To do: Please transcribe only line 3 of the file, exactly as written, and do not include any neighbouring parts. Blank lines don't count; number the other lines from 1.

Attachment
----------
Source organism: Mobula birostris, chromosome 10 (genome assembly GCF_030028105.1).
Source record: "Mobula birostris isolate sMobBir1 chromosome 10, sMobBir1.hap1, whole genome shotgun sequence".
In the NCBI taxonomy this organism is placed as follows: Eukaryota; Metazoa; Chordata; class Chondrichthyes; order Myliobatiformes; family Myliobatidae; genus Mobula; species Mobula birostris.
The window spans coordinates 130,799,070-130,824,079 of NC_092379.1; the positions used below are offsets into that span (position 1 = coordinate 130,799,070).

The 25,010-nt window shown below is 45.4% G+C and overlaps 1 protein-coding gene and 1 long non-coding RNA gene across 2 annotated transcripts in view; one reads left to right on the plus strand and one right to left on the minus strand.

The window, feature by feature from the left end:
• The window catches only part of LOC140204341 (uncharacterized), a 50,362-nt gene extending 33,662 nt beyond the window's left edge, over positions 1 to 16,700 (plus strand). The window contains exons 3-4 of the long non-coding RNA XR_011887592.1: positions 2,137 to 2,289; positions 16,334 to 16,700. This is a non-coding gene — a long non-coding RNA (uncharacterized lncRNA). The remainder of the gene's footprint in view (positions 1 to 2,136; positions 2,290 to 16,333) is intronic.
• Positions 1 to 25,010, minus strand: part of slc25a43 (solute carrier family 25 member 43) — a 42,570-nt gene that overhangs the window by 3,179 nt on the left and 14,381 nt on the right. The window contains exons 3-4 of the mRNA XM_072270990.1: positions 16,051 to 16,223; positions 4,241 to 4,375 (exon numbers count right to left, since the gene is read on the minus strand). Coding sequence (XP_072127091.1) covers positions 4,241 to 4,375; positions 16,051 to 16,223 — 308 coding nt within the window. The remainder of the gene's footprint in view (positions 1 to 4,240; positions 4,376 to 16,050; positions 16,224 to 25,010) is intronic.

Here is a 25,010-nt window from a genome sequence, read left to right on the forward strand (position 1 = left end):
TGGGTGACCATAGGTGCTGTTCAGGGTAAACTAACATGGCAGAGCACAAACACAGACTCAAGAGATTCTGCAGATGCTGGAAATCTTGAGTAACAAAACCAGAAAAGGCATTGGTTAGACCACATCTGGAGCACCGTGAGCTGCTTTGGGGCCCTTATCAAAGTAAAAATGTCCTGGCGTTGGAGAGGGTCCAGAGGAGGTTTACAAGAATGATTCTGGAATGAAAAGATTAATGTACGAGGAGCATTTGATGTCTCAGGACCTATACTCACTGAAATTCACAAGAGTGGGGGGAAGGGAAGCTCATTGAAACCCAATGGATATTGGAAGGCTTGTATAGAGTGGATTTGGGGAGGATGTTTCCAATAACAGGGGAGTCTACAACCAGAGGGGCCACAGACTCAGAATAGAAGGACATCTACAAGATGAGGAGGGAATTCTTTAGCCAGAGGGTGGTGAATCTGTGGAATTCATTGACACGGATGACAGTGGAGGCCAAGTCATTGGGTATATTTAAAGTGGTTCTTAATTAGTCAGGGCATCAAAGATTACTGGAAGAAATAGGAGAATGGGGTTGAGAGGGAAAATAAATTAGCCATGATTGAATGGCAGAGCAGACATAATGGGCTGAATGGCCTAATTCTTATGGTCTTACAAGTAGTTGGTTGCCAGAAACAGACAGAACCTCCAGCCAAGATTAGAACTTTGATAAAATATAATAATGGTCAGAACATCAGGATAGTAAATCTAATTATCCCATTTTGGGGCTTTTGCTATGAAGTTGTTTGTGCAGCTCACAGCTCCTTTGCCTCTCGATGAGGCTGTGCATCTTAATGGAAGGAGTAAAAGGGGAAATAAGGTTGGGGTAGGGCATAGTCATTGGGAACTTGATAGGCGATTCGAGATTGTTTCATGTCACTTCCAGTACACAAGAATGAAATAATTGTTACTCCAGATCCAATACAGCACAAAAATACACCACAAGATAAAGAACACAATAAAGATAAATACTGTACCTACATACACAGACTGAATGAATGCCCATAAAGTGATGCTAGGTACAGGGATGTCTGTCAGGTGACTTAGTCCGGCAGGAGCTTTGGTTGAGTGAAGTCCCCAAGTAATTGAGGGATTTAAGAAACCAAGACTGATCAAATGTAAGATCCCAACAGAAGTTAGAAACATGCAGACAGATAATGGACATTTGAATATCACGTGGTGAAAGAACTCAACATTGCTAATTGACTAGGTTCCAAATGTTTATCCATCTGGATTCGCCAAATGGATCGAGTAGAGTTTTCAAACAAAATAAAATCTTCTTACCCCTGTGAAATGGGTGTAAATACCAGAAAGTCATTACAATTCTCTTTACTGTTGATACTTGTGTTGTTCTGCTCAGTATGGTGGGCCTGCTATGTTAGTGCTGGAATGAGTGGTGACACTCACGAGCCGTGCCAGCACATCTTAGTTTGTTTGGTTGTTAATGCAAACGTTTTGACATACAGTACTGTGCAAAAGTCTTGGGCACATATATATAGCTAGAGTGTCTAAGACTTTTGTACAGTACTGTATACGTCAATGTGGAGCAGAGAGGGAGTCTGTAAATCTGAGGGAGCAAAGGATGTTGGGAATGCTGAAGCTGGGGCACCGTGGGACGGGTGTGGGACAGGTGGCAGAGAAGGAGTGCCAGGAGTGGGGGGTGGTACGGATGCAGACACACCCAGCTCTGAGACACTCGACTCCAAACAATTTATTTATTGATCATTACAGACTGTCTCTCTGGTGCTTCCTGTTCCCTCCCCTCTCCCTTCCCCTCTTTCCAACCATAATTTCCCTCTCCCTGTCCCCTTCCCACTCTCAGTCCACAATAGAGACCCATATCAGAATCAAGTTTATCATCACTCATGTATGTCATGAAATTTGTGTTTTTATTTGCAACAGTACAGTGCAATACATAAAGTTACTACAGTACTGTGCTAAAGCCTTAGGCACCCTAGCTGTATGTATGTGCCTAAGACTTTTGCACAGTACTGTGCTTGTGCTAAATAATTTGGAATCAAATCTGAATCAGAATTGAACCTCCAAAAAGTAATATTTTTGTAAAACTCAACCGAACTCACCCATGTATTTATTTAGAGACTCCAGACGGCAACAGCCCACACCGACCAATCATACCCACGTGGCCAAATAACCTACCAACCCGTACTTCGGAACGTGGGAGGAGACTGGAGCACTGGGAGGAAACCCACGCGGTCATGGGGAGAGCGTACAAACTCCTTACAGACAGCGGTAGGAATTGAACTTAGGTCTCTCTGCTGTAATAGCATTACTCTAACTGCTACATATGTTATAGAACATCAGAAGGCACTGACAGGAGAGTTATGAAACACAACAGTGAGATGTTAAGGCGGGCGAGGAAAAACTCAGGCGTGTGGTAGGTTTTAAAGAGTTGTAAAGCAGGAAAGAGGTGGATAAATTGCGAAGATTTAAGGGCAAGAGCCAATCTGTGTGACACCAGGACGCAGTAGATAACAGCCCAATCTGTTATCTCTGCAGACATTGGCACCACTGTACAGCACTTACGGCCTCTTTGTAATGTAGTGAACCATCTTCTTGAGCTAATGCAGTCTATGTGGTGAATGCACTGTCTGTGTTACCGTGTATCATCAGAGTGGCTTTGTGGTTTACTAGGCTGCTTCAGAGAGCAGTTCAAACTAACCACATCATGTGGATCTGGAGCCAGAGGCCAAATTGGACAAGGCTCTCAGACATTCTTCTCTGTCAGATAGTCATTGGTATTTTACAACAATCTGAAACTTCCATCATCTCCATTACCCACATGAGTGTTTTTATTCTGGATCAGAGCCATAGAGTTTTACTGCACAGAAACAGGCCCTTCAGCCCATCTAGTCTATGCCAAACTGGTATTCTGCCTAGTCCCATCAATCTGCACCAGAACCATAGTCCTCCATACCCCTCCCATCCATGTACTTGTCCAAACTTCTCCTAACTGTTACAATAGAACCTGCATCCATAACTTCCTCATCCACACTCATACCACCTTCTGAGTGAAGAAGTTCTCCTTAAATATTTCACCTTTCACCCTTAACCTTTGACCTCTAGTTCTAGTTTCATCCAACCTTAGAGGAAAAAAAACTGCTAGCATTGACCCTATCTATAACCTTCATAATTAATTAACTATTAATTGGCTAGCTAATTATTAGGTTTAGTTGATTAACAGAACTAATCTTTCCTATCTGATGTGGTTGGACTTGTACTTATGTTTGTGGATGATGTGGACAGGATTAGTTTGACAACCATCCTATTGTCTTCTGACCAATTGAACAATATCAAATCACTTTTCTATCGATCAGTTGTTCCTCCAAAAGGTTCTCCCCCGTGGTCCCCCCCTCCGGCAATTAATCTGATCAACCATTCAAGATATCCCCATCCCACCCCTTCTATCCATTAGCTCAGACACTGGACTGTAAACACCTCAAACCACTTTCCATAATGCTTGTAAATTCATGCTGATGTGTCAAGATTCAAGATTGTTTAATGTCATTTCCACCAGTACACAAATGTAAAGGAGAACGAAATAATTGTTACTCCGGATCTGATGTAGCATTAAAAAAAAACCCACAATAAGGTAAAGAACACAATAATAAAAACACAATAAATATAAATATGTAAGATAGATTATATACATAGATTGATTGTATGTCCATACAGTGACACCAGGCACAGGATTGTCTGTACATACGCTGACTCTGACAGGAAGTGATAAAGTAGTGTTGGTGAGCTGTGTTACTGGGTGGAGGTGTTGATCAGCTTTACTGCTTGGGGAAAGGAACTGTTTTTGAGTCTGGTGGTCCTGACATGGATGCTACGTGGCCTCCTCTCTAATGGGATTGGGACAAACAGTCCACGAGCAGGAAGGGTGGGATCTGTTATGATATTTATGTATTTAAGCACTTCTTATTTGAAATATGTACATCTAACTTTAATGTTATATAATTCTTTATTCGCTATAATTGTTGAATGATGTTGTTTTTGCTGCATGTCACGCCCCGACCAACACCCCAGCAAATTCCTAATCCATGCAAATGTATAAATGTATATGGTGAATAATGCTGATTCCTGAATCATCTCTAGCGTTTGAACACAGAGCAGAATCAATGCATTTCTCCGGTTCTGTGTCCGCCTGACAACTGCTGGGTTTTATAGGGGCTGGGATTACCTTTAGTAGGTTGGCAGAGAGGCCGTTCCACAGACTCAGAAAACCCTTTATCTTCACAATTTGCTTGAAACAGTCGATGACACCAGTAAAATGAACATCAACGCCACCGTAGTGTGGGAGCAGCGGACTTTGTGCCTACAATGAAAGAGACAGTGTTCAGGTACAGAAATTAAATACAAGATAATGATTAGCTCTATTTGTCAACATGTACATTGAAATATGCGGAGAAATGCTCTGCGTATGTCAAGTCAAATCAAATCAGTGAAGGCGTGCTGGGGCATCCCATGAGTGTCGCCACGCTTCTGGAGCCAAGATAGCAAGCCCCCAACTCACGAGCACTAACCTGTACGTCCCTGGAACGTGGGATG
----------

In the NCBI taxonomy this organism is placed as follows: Eukaryota; Metazoa; Chordata; class Chondrichthyes; order Myliobatiformes; family Myliobatidae; genus Mobula; species Mobula birostris.